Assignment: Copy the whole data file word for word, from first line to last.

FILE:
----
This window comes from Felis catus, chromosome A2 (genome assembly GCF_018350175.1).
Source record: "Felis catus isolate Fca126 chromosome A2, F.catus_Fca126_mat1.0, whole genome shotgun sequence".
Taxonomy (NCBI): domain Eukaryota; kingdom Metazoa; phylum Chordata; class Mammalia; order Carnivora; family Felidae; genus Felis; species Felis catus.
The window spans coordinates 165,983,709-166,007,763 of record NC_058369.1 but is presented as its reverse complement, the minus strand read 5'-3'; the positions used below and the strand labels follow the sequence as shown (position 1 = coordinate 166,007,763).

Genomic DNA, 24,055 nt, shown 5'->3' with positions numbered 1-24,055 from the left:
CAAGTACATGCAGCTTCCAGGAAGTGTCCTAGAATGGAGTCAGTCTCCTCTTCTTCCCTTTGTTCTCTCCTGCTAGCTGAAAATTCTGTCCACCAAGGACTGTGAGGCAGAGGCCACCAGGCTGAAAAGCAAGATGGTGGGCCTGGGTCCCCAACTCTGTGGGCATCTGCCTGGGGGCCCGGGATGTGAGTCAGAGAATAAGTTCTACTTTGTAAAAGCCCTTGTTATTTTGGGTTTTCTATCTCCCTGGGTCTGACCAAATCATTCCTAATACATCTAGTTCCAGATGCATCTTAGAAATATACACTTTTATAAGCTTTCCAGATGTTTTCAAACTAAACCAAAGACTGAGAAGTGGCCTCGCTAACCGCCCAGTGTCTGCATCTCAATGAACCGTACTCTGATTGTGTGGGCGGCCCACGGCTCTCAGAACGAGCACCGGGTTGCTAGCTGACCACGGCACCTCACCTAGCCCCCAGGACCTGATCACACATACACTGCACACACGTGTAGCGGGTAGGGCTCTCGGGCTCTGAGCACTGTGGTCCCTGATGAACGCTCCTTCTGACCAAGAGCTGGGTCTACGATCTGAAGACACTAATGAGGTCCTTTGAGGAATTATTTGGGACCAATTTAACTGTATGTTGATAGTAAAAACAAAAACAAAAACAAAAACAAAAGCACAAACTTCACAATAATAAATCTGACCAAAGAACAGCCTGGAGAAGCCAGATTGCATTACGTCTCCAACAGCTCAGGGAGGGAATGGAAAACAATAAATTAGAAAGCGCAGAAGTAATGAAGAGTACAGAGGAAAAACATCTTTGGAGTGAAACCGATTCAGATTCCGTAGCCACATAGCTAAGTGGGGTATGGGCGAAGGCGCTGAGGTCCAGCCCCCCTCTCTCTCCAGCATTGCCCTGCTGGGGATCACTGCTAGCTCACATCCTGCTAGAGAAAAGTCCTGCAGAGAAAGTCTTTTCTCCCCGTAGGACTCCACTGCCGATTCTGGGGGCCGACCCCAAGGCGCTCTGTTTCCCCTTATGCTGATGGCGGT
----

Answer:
This window comes from Felis catus, chromosome A2 (genome assembly GCF_018350175.1).
Source record: "Felis catus isolate Fca126 chromosome A2, F.catus_Fca126_mat1.0, whole genome shotgun sequence".
Taxonomy (NCBI): domain Eukaryota; kingdom Metazoa; phylum Chordata; class Mammalia; order Carnivora; family Felidae; genus Felis; species Felis catus.
The window spans coordinates 165,983,709-166,007,763 of record NC_058369.1 but is presented as its reverse complement, the minus strand read 5'-3'; the positions used below and the strand labels follow the sequence as shown (position 1 = coordinate 166,007,763).

Genomic DNA, 24,055 nt, shown 5'->3' with positions numbered 1-24,055 from the left:
CAAGTACATGCAGCTTCCAGGAAGTGTCCTAGAATGGAGTCAGTCTCCTCTTCTTCCCTTTGTTCTCTCCTGCTAGCTGAAAATTCTGTCCACCAAGGACTGTGAGGCAGAGGCCACCAGGCTGAAAAGCAAGATGGTGGGCCTGGGTCCCCAACTCTGTGGGCATCTGCCTGGGGGCCCGGGATGTGAGTCAGAGAATAAGTTCTACTTTGTAAAAGCCCTTGTTATTTTGGGTTTTCTATCTCCCTGGGTCTGACCAAATCATTCCTAATACATCTAGTTCCAGATGCATCTTAGAAATATACACTTTTATAAGCTTTCCAGATGTTTTCAAACTAAACCAAAGACTGAGAAGTGGCCTCGCTAACCGCCCAGTGTCTGCATCTCAATGAACCGTACTCTGATTGTGTGGGCGGCCCACGGCTCTCAGAACGAGCACCGGGTTGCTAGCTGACCACGGCACCTCACCTAGCCCCCAGGACCTGATCACACATACACTGCACACACGTGTAGCGGGTAGGGCTCTCGGGCTCTGAGCACTGTGGTCCCTGATGAACGCTCCTTCTGACCAAGAGCTGGGTCTACGATCTGAAGACACTAATGAGGTCCTTTGAGGAATTATTTGGGACCAATTTAACTGTATGTTGATAGTAAAAACAAAAACAAAAACAAAAACAAAAGCACAAACTTCACAATAATAAATCTGACCAAAGAACAGCCTGGAGAAGCCAGATTGCATTACGTCTCCAACAGCTCAGGGAGGGAATGGAAAACAATAAATTAGAAAGCGCAGAAGTAATGAAGAGTACAGAGGAAAAACATCTTTGGAGTGAAACCGATTCAGATTCCGTAGCCACATAGCTAAGTGGGGTATGGGCGAAGGCGCTGAGGTCCAGCCCCCCTCTCTCTCCAGCATTGCCCTGCTGGGGATCACTGCTAGCTCACATCCTGCTAGAGAAAAGTCCTGCAGAGAAAGTCTTTTCTCCCCGTAGGACTCCACTGCCGATTCTGGGGGCCGACCCCAAGGCGCTCTGTTTCCCCTTATGCTGATGGCGGT